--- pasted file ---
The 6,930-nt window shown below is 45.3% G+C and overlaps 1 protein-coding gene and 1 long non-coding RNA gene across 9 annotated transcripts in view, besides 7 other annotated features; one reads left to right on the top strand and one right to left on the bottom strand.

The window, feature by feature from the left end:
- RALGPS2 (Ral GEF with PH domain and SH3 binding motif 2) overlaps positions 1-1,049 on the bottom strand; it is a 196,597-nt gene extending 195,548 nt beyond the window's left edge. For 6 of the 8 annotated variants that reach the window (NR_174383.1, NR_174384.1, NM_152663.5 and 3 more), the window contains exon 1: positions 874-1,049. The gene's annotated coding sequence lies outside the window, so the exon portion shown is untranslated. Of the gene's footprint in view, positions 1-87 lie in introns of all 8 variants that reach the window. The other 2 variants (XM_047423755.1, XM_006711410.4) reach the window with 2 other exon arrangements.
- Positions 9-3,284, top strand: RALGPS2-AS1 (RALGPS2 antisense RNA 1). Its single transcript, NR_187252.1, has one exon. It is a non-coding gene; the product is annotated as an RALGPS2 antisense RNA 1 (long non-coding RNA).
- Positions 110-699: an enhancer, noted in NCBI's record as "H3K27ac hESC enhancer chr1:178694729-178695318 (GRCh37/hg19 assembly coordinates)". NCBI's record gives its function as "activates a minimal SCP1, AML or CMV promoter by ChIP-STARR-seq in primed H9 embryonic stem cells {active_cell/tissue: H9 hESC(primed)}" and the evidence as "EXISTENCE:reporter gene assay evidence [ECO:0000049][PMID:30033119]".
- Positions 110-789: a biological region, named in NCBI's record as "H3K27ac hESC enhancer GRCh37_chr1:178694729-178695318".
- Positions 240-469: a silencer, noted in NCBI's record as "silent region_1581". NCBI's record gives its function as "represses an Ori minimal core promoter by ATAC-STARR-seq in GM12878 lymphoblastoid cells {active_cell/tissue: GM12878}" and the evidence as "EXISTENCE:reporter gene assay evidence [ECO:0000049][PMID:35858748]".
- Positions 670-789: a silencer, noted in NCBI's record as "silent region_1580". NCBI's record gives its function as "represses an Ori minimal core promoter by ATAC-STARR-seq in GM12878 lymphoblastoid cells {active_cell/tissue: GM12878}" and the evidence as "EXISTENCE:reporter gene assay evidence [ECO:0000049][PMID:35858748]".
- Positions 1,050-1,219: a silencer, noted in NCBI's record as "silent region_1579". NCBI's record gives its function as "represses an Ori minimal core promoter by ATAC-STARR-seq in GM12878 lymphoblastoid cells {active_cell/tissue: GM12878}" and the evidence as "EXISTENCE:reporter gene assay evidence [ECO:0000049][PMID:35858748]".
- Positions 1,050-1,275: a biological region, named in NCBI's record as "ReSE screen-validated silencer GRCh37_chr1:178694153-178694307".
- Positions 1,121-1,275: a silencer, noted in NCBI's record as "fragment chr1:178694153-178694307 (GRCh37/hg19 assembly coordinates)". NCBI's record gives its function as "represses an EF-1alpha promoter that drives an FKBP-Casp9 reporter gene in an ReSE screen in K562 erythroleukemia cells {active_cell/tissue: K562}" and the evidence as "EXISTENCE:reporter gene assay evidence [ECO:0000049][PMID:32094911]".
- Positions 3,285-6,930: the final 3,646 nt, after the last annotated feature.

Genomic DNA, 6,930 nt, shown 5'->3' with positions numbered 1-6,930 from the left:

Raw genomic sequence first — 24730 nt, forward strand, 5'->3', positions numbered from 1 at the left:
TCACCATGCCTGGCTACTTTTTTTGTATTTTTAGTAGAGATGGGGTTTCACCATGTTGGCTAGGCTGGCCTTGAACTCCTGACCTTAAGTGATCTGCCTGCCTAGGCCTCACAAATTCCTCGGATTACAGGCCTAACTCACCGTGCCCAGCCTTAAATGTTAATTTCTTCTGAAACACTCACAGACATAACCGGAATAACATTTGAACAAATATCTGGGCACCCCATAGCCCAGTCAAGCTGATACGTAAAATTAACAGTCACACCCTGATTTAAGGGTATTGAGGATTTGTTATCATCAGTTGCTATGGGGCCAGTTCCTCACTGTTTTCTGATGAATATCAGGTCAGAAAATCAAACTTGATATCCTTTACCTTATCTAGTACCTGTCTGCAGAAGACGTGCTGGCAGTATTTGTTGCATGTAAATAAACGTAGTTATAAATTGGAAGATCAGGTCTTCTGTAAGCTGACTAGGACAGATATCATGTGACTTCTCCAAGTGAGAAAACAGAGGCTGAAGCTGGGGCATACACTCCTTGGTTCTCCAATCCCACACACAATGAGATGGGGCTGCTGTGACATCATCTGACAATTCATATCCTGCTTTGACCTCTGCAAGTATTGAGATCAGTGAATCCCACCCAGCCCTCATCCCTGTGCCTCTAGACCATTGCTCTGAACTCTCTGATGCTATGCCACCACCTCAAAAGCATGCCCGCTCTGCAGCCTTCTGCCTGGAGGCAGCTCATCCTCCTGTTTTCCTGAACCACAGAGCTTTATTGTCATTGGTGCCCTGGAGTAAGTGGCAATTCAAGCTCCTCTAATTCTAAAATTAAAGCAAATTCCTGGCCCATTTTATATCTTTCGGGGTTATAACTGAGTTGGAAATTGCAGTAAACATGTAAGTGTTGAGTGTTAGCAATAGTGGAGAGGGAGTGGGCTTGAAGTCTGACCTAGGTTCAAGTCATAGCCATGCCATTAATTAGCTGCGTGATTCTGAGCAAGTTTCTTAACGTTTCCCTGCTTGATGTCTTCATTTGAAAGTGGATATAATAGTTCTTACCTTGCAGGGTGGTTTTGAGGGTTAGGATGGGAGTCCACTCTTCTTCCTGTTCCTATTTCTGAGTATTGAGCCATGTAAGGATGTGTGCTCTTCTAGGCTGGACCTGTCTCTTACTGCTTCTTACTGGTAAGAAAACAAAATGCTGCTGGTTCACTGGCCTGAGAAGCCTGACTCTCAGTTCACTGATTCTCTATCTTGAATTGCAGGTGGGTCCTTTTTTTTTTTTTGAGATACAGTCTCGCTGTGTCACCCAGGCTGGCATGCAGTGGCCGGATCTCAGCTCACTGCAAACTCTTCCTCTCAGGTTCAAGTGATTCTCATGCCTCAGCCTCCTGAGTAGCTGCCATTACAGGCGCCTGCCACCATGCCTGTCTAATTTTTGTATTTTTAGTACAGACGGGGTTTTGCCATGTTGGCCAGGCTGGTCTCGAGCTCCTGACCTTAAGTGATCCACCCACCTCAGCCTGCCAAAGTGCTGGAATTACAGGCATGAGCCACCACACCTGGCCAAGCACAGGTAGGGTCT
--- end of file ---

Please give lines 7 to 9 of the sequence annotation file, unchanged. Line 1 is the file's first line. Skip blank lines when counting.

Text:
- Positions 240-469: a silencer, noted in NCBI's record as "silent region_1581". NCBI's record gives its function as "represses an Ori minimal core promoter by ATAC-STARR-seq in GM12878 lymphoblastoid cells {active_cell/tissue: GM12878}" and the evidence as "EXISTENCE:reporter gene assay evidence [ECO:0000049][PMID:35858748]".
- Positions 670-789: a silencer, noted in NCBI's record as "silent region_1580". NCBI's record gives its function as "represses an Ori minimal core promoter by ATAC-STARR-seq in GM12878 lymphoblastoid cells {active_cell/tissue: GM12878}" and the evidence as "EXISTENCE:reporter gene assay evidence [ECO:0000049][PMID:35858748]".
- Positions 1,050-1,219: a silencer, noted in NCBI's record as "silent region_1579". NCBI's record gives its function as "represses an Ori minimal core promoter by ATAC-STARR-seq in GM12878 lymphoblastoid cells {active_cell/tissue: GM12878}" and the evidence as "EXISTENCE:reporter gene assay evidence [ECO:0000049][PMID:35858748]".